Tom Peters, Warren Bennis and Peter Drucker walk in to a bar. . .
OK, so we’re not comedians. Still, we couldn’t help take notice this week of an article in the New York Times that ties Comedy Central’s success to some very Drucker-like management teachings—in particular to what Peter Drucker called “the five most important questions you will ever ask about your organization”: What is our mission? Who is our customer? What does the customer value? What are our results? What is our plan?
The Times piece explores how the 20-year old, Viacom-owned cable channel has enjoyed longevity and high ratings by remaining largely focused on serving its core customers. (When Comedy Central has strayed into other formats, such as sitcoms and reality shows, those efforts “have mostly failed,” the Times noted.)
[EXPAND More]“We have never wanted to be all comedy to all people,” Michele Ganeless, Comedy Central’s president, remarked to the newspaper. Instead, the network has stuck to what she calls a “singular point-of-view comedy,” which resonates in particular with males, ages 18 to 34.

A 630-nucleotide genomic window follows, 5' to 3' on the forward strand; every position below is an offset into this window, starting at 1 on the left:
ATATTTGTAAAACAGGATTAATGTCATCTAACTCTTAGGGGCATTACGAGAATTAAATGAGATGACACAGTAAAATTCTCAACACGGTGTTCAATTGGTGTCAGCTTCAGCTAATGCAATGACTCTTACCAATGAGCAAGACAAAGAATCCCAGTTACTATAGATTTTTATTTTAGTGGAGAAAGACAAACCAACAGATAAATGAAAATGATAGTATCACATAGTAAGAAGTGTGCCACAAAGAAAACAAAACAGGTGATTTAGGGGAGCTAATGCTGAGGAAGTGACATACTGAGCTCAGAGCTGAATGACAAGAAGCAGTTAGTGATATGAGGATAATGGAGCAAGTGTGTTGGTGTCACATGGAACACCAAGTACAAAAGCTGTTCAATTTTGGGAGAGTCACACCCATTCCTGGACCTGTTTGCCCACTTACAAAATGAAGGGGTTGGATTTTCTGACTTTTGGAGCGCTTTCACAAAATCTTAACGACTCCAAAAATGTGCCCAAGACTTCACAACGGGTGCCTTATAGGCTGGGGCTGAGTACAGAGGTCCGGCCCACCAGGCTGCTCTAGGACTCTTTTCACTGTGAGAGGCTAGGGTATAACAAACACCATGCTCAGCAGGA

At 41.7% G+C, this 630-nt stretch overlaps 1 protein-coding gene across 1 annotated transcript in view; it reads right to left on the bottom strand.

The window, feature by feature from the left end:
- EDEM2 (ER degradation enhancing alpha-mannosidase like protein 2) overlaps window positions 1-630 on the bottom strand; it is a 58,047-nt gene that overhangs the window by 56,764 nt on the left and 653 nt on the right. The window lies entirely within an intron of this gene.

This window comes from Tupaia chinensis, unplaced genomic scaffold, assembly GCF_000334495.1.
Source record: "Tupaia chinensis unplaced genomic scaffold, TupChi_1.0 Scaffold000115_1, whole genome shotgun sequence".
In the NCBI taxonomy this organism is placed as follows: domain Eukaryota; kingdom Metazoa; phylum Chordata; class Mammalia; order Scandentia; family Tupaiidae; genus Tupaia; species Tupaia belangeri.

Ganeless’s comment reminded us of the insight made in the latest edition of Drucker’s “Five Questions” book by marketing guru PhiIip Kotler. “Our business is not to casually please everyone,” Kotler advised, “but to deeply please our target customers.”
Yet Drucker noted in the same text how difficult it can be to achieve the ideal that Kotler laid out. The reason: “Customers are never static,” he wrote. “Their needs, wants and aspirations will evolve. . . . Often, the customer is one step ahead of you. . . . Time and again you will have to ask, ‘Who is our customer?’ because customers constantly change.”
Comedy Central seems to be addressing this challenge, at least in part, by pushing its content onto new platforms. Its hot new show, “Tosh.0,” makes big use of a blog and Twitter feed, for example. That’s because “the millennials that are our audience now fully expect to be able to interact with talent,” Erik Flannigan, the channel’s head of digital media, told the Times.
What about your organization? What is it doing to understand its customers—and to change along with them?[/EXPAND]